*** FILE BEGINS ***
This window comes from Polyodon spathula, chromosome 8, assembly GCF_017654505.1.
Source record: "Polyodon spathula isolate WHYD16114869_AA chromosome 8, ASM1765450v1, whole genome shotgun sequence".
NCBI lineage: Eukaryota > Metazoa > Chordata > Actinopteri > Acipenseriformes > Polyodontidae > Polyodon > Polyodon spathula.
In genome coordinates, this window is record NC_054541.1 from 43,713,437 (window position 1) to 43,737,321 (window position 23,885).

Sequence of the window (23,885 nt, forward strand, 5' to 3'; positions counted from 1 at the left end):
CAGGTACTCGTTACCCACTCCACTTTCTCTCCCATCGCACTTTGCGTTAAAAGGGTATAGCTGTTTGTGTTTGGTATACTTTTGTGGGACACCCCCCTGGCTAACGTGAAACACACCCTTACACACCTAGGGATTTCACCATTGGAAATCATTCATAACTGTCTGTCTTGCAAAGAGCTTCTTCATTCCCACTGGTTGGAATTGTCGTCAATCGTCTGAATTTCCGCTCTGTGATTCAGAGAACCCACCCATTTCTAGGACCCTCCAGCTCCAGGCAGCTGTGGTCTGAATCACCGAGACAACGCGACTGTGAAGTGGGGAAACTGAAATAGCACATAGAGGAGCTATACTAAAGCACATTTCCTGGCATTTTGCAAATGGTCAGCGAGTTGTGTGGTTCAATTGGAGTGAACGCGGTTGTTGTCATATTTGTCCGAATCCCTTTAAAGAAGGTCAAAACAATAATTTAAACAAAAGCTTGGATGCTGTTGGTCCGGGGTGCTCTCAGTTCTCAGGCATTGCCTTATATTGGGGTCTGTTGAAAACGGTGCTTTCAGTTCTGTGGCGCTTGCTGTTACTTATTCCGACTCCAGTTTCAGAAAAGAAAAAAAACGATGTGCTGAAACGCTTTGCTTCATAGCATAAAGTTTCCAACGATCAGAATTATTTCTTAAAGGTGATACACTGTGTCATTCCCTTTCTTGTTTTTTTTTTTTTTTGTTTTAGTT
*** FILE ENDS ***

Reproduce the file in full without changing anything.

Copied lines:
This window comes from Polyodon spathula, chromosome 8, assembly GCF_017654505.1.
Source record: "Polyodon spathula isolate WHYD16114869_AA chromosome 8, ASM1765450v1, whole genome shotgun sequence".
NCBI lineage: Eukaryota > Metazoa > Chordata > Actinopteri > Acipenseriformes > Polyodontidae > Polyodon > Polyodon spathula.
In genome coordinates, this window is record NC_054541.1 from 43,713,437 (window position 1) to 43,737,321 (window position 23,885).

Sequence of the window (23,885 nt, forward strand, 5' to 3'; positions counted from 1 at the left end):
CAGGTACTCGTTACCCACTCCACTTTCTCTCCCATCGCACTTTGCGTTAAAAGGGTATAGCTGTTTGTGTTTGGTATACTTTTGTGGGACACCCCCCTGGCTAACGTGAAACACACCCTTACACACCTAGGGATTTCACCATTGGAAATCATTCATAACTGTCTGTCTTGCAAAGAGCTTCTTCATTCCCACTGGTTGGAATTGTCGTCAATCGTCTGAATTTCCGCTCTGTGATTCAGAGAACCCACCCATTTCTAGGACCCTCCAGCTCCAGGCAGCTGTGGTCTGAATCACCGAGACAACGCGACTGTGAAGTGGGGAAACTGAAATAGCACATAGAGGAGCTATACTAAAGCACATTTCCTGGCATTTTGCAAATGGTCAGCGAGTTGTGTGGTTCAATTGGAGTGAACGCGGTTGTTGTCATATTTGTCCGAATCCCTTTAAAGAAGGTCAAAACAATAATTTAAACAAAAGCTTGGATGCTGTTGGTCCGGGGTGCTCTCAGTTCTCAGGCATTGCCTTATATTGGGGTCTGTTGAAAACGGTGCTTTCAGTTCTGTGGCGCTTGCTGTTACTTATTCCGACTCCAGTTTCAGAAAAGAAAAAAAACGATGTGCTGAAACGCTTTGCTTCATAGCATAAAGTTTCCAACGATCAGAATTATTTCTTAAAGGTGATACACTGTGTCATTCCCTTTCTTGTTTTTTTTTTTTTTTGTTTTAGTT